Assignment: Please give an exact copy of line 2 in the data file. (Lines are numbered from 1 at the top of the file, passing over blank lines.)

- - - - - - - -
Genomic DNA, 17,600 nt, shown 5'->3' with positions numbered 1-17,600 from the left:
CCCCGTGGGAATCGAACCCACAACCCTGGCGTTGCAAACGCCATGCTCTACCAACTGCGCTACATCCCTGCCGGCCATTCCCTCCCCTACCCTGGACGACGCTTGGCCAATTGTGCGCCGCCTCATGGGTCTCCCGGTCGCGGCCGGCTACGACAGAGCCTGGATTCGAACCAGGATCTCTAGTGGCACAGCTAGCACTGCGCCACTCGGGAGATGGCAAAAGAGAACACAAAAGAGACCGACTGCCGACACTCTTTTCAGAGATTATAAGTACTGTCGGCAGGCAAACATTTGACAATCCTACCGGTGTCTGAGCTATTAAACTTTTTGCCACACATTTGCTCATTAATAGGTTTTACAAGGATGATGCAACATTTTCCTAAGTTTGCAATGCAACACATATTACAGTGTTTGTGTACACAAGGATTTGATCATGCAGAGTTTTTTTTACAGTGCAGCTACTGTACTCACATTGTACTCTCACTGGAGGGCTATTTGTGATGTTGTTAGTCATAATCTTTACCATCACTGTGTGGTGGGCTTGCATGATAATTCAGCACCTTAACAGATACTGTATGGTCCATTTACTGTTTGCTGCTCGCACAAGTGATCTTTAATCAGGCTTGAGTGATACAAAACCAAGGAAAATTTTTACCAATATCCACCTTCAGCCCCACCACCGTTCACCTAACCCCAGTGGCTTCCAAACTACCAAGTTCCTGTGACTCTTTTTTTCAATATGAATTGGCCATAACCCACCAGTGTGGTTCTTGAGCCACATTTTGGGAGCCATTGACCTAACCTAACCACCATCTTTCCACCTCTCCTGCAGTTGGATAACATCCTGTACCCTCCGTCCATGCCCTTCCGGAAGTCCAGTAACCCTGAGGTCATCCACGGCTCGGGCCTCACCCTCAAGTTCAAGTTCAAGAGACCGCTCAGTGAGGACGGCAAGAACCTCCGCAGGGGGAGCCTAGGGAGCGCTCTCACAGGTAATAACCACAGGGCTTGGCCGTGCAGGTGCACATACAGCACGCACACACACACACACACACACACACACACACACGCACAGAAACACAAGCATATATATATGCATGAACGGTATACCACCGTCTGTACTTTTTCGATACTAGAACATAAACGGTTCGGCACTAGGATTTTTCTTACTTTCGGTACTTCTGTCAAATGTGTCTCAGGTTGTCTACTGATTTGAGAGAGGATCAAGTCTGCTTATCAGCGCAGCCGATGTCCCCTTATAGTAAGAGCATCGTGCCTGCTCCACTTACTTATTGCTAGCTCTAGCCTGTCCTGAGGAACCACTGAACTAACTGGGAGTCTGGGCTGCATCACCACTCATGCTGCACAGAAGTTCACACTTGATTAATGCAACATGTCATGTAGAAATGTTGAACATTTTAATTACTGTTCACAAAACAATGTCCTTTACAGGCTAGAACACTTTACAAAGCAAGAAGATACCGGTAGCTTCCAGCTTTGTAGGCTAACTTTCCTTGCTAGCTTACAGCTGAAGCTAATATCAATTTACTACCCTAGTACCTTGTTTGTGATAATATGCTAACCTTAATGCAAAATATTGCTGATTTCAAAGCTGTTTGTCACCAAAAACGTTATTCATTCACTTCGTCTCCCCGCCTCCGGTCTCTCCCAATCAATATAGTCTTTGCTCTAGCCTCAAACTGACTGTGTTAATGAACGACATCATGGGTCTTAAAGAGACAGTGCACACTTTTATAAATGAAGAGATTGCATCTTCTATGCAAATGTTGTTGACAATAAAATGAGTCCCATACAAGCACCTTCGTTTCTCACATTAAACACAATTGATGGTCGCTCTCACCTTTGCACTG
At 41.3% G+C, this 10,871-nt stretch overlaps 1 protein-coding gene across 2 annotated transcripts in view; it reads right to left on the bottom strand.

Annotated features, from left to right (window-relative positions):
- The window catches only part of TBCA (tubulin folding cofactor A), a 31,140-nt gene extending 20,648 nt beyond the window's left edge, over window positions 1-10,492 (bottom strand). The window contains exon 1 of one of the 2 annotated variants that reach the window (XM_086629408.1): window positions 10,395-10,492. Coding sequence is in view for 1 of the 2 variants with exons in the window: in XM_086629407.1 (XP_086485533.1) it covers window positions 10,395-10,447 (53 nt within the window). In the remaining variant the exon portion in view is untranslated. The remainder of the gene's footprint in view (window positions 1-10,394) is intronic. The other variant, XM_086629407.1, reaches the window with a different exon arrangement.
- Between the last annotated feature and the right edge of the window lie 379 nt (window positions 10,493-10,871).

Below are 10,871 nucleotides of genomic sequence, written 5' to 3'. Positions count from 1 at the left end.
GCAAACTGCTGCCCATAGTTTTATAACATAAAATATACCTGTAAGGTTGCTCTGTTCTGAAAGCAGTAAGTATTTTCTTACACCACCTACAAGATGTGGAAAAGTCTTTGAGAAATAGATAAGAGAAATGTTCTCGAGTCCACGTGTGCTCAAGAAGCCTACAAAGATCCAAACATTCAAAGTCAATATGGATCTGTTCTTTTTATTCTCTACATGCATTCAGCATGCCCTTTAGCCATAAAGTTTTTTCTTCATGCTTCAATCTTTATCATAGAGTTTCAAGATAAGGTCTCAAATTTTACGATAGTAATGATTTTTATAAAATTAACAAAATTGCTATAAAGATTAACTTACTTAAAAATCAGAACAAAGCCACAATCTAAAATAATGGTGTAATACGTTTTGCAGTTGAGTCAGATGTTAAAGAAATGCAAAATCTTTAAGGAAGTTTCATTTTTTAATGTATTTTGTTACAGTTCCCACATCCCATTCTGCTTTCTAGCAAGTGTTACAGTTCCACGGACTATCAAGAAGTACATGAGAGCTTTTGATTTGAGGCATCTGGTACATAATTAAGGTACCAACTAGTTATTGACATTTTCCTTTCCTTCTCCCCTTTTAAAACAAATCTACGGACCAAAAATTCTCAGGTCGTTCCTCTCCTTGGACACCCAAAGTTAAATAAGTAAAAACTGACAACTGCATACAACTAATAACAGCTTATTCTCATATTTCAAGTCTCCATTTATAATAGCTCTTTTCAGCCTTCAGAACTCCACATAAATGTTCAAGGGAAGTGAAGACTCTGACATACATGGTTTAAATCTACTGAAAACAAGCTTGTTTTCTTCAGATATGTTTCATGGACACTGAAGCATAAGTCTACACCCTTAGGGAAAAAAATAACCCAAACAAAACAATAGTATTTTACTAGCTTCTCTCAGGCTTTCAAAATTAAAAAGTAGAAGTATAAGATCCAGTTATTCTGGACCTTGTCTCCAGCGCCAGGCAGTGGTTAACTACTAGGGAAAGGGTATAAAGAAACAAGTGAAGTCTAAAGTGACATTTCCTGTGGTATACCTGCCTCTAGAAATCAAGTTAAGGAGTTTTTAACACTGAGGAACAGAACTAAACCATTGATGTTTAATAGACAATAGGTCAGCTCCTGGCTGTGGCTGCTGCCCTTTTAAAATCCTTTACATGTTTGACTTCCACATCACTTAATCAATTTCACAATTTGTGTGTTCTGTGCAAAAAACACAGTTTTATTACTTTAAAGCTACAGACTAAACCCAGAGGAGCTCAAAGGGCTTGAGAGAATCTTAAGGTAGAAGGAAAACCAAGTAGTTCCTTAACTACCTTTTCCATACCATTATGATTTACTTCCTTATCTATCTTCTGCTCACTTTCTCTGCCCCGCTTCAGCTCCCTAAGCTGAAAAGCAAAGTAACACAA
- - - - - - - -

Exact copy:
CCCCGTGGGAATCGAACCCACAACCCTGGCGTTGCAAACGCCATGCTCTACCAACTGCGCTACATCCCTGCCGGCCATTCCCTCCCCTACCCTGGACGACGCTTGGCCAATTGTGCGCCGCCTCATGGGTCTCCCGGTCGCGGCCGGCTACGACAGAGCCTGGATTCGAACCAGGATCTCTAGTGGCACAGCTAGCACTGCGCCACTCGGGAGATGGCAAAAGAGAACACAAAAGAGACCGACTGCCGACACTCTTTTCAGAGATTATAAGTACTGTCGGCAGGCAAACATTTGACAATCCTACCGGTGTCTGAGCTATTAAACTTTTTGCCACACATTTGCTCATTAATAGGTTTTACAAGGATGATGCAACATTTTCCTAAGTTTGCAATGCAACACATATTACAGTGTTTGTGTACACAAGGATTTGATCATGCAGAGTTTTTTTTACAGTGCAGCTACTGTACTCACATTGTACTCTCACTGGAGGGCTATTTGTGATGTTGTTAGTCATAATCTTTACCATCACTGTGTGGTGGGCTTGCATGATAATTCAGCACCTTAACAGATACTGTATGGTCCATTTACTGTTTGCTGCTCGCACAAGTGATCTTTAATCAGGCTTGAGTGATACAAAACCAAGGAAAATTTTTACCAATATCCACCTTCAGCCCCACCACCGTTCACCTAACCCCAGTGGCTTCCAAACTACCAAGTTCCTGTGACTCTTTTTTTCAATATGAATTGGCCATAACCCACCAGTGTGGTTCTTGAGCCACATTTTGGGAGCCATTGACCTAACCTAACCACCATCTTTCCACCTCTCCTGCAGTTGGATAACATCCTGTACCCTCCGTCCATGCCCTTCCGGAAGTCCAGTAACCCTGAGGTCATCCACGGCTCGGGCCTCACCCTCAAGTTCAAGTTCAAGAGACCGCTCAGTGAGGACGGCAAGAACCTCCGCAGGGGGAGCCTAGGGAGCGCTCTCACAGGTAATAACCACAGGGCTTGGCCGTGCAGGTGCACATACAGCACGCACACACACACACACACACACACACACACACACGCACAGAAACACAAGCATATATATATGCATGAACGGTATACCACCGTCTGTACTTTTTCGATACTAGAACATAAACGGTTCGGCACTAGGATTTTTCTTACTTTCGGTACTTCTGTCAAATGTGTCTCAGGTTGTCTACTGATTTGAGAGAGGATCAAGTCTGCTTATCAGCGCAGCCGATGTCCCCTTATAGTAAGAGCATCGTGCCTGCTCCACTTACTTATTGCTAGCTCTAGCCTGTCCTGAGGAACCACTGAACTAACTGGGAGTCTGGGCTGCATCACCACTCATGCTGCACAGAAGTTCACACTTGATTAATGCAACATGTCATGTAGAAATGTTGAACATTTTAATTACTGTTCACAAAACAATGTCCTTTACAGGCTAGAACACTTTACAAAGCAAGAAGATACCGGTAGCTTCCAGCTTTGTAGGCTAACTTTCCTTGCTAGCTTACAGCTGAAGCTAATATCAATTTACTACCCTAGTACCTTGTTTGTGATAATATGCTAACCTTAATGCAAAATATTGCTGATTTCAAAGCTGTTTGTCACCAAAAACGTTATTCATTCACTTCGTCTCCCCGCCTCCGGTCTCTCCCAATCAATATAGTCTTTGCTCTAGCCTCAAACTGACTGTGTTAATGAACGACATCATGGGTCTTAAAGAGACAGTGCACACTTTTATAAATGAAGAGATTGCATCTTCTATGCAAATGTTGTTGACAATAAAATGAGTCCCATACAAGCACCTTCGTTTCTCACATTAAACACAATTGATGGTCGCTCTCACCTTTGCACTG